Pierre Simonitsch comments today: "Australia is one of the most committed supporters of a nuclear test ban. The Australians protested sharply against the French test series at the Mururoa atoll and are architects of the nuclear-weapons-free zone in the South Pacific, which is recognized by the Western nuclear powers." He says: "Observers expect the ban treaty easily to overcome the hurdles in the General Assembly." Simonitsch writes, "Diplomats expect that individual countries like Iran, Cuba or Lybia may suggest changes. But the five declared nuclear powers and their allies reject the idea of renegotiation, with the attendant difficulties of again achieving compromise."
NEW YORK TIMES: After Clinton signs the treaty, the Senate should ratify it
The paper says today in an editorial: "Australia deserves the world's gratitude for leading a last-minute diplomatic rescue of the nuclear test-ban treaty. The treaty, which is likely to be voted on in the UN General Assembly (today), can thwart the development of new generations of dangerous weapons, encourage further reductions of nuclear weapons stockpiles and spare the environment the shock of further underground nuclear blasts. The UN should approve the treaty, and after President Clinton signs it later this fall, the Senate should ratify it"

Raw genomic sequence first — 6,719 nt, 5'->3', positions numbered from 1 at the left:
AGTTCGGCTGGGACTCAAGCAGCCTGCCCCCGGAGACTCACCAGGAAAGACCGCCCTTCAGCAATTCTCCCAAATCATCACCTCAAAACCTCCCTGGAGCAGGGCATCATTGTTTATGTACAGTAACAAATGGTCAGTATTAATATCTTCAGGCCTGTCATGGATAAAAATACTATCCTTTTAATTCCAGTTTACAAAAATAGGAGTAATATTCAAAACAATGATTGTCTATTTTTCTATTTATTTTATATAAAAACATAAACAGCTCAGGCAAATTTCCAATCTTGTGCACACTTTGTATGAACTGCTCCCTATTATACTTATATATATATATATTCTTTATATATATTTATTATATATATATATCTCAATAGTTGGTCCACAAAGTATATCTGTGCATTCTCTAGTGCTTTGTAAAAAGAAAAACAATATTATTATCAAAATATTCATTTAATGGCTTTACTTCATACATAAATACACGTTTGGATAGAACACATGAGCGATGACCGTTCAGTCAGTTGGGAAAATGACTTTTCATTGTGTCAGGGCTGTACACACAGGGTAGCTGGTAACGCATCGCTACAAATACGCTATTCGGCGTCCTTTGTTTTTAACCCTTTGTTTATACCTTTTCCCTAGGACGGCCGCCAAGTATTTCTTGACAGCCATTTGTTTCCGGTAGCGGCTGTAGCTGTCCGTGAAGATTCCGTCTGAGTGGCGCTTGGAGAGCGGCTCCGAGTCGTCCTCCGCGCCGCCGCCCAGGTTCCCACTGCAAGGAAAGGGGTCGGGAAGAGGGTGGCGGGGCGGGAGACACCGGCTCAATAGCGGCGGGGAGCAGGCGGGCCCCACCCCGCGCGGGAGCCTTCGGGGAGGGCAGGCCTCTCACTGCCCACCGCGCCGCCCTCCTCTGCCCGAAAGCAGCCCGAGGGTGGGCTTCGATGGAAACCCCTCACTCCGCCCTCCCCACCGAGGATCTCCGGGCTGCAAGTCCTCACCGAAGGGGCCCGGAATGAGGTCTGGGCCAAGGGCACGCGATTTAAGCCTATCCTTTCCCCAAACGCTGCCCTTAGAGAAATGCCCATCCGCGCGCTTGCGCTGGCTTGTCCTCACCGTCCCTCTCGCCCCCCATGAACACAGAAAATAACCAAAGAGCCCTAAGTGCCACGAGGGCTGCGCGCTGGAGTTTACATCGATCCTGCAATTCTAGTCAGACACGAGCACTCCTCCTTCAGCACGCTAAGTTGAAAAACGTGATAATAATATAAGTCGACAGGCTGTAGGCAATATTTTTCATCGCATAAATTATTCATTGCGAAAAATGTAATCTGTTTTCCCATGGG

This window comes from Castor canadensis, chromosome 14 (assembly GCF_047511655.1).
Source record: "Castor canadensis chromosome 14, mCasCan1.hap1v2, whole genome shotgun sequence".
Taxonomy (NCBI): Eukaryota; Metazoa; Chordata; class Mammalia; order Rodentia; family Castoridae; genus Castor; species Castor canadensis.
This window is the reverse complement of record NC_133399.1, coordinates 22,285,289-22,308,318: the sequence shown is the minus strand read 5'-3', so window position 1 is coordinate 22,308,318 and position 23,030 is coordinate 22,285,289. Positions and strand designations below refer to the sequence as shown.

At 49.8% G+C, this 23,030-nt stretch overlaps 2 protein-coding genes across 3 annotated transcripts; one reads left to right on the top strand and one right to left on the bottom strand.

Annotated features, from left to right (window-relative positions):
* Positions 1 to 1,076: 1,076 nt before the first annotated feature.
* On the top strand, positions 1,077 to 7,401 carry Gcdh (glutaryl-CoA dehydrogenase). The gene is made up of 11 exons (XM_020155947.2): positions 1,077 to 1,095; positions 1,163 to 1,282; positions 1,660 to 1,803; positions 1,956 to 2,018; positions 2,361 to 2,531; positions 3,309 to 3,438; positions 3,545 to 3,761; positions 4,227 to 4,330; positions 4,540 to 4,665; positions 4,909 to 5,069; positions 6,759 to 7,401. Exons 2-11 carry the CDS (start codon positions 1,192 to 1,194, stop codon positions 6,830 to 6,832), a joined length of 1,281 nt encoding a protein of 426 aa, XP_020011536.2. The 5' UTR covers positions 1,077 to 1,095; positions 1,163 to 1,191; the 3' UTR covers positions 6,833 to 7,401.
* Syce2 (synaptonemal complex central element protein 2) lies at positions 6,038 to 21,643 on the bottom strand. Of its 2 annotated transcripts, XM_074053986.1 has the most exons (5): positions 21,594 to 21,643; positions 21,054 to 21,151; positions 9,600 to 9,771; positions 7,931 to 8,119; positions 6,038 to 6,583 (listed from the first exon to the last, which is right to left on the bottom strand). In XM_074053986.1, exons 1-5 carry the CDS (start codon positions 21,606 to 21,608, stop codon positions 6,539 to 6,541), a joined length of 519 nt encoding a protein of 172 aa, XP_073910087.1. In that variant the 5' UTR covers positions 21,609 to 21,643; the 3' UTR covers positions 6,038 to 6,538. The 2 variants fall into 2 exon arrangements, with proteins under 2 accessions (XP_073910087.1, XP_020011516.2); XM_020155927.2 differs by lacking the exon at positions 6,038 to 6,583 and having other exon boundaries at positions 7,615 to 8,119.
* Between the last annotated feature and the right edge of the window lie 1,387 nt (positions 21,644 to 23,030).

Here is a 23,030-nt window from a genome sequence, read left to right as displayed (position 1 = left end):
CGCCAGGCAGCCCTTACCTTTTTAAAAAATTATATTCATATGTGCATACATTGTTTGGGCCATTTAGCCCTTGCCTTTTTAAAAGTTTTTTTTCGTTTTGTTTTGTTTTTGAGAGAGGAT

The editorial concludes: "In a disconcerting bow to anti-internationalist sentiment, the recently adopted (U.S.) Republican Party platform calls for opposition to the test-ban treaty. Yet many responsible Republicans know better and would probably ignore the platform once the treaty comes to a Senate vote. The important vote for now, however, is the one in the General Assembly, and the chances there are much better than they looked just a few weeks ago."